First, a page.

Microsoft Corporation (NASDAQ:MSFT) launched its new Windows 8 operating system in the fall, and the focus of PC companies during the third quarter was to jettison Windows 7 inventory to make room for the new-fangled creation from Redmond. However, it seems that the new OS actually didn’t produce progress in PC sales during the holiday season. And part of that may not be blamed on the OS, but the hype seemed to come up flat.
Tech market analyst firm IDC reported that global PC sales were down more than 6 percent in the fourth quarter compared to a year ago. In the U.S., PC sales were down 4.5 percent in the quarter and 7 percent for the year. “Although the third quarter was focused on the clearing of Windows 7 inventory, preliminary research indicates the clearance did not significantly boost the uptake of Windows 8 systems in Q4,” said Jay Chou of IDC.
In its analysis, IDC cited several reasons for the decline. Two that were cited were a relative failure of vendors to market the new Microsoft Corporation (NASDAQ:MSFT) OS successfully and to build the hardware to take full advantage of the functionality and capability. “Consumers expected all sorts of cool PCs with tablet- and touch-optimized capabilities,” said David Daoud, IDC research director. “Instead, they mostly saw traditional PCs that feature a new OS (Windows 8) optimized for touch and tablet with applications and hardware that are not yet able to fully utilize these capabilities.”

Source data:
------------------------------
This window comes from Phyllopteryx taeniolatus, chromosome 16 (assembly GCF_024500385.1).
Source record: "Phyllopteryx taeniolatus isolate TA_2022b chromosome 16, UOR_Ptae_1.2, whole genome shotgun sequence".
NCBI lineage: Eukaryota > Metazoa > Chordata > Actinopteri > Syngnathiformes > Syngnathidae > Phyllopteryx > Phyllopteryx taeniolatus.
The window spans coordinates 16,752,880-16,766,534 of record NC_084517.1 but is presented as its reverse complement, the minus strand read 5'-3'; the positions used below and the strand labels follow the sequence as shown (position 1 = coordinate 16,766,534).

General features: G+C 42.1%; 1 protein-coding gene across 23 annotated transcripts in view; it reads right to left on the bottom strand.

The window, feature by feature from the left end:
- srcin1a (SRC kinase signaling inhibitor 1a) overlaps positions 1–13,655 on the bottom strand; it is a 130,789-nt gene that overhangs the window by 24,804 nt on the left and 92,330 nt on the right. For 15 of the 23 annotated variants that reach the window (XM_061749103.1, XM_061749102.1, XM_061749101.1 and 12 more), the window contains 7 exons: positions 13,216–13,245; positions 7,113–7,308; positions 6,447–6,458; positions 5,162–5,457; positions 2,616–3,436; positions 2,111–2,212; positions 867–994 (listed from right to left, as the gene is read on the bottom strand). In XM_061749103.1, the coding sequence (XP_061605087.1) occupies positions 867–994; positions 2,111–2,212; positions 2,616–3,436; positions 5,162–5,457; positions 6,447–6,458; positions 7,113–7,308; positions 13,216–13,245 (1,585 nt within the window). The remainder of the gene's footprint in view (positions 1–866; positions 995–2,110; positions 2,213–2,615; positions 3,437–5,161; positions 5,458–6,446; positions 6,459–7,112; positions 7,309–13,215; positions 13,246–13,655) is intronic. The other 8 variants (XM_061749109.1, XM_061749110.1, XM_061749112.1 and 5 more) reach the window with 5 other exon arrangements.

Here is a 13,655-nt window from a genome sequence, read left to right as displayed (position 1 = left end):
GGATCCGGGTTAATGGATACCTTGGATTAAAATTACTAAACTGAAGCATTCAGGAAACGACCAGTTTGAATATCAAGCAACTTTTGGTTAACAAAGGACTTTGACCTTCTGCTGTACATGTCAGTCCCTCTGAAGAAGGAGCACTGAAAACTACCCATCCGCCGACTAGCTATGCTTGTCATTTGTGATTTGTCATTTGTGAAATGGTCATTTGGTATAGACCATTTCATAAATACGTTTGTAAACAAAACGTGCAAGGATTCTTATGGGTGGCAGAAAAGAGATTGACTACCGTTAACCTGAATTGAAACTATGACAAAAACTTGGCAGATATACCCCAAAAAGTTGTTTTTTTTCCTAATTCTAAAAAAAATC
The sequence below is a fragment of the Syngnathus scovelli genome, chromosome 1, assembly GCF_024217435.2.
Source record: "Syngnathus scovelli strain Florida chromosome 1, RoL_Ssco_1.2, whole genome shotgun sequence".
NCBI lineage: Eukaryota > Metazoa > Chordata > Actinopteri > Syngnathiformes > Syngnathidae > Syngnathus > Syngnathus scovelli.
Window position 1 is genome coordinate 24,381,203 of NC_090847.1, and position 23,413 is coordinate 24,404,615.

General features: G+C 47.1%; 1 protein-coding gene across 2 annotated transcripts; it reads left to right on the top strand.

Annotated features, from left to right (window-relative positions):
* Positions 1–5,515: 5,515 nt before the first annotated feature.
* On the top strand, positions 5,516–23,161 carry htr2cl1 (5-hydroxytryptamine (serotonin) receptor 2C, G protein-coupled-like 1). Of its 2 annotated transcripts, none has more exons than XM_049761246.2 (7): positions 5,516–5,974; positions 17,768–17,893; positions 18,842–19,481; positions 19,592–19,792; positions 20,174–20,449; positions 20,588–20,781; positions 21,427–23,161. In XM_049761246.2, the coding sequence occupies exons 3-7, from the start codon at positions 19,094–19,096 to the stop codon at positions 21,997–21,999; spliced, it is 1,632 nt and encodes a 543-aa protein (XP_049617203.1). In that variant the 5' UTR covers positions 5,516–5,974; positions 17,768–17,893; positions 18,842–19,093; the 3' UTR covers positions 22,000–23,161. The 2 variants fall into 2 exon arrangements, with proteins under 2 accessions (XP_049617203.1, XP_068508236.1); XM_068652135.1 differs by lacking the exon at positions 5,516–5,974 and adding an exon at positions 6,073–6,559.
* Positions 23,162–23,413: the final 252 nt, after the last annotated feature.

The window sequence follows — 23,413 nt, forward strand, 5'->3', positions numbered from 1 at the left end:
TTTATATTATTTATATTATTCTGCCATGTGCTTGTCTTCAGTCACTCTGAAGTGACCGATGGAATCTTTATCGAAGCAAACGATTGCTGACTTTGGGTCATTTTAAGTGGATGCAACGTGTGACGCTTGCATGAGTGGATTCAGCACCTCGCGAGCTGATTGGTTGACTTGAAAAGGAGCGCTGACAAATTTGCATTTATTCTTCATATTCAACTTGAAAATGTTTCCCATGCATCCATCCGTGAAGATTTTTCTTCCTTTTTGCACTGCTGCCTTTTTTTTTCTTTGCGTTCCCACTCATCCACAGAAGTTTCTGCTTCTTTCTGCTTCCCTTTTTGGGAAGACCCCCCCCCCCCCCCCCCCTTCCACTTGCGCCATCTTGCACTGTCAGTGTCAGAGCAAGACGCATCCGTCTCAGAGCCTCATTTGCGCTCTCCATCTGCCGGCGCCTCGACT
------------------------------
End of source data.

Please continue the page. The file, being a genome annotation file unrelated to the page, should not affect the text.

And with a lack of touch-capable hardware, vendors lost other ways to sell the OS. “Lost in the shuffle to promote a touch-centric PC, vendors have not forcefully stressed other features that promote a more secure, reliable and efficient user experience,” Chou said.
Have vendors caught up yet? And how did specific companies break out? Did they all suffer losses?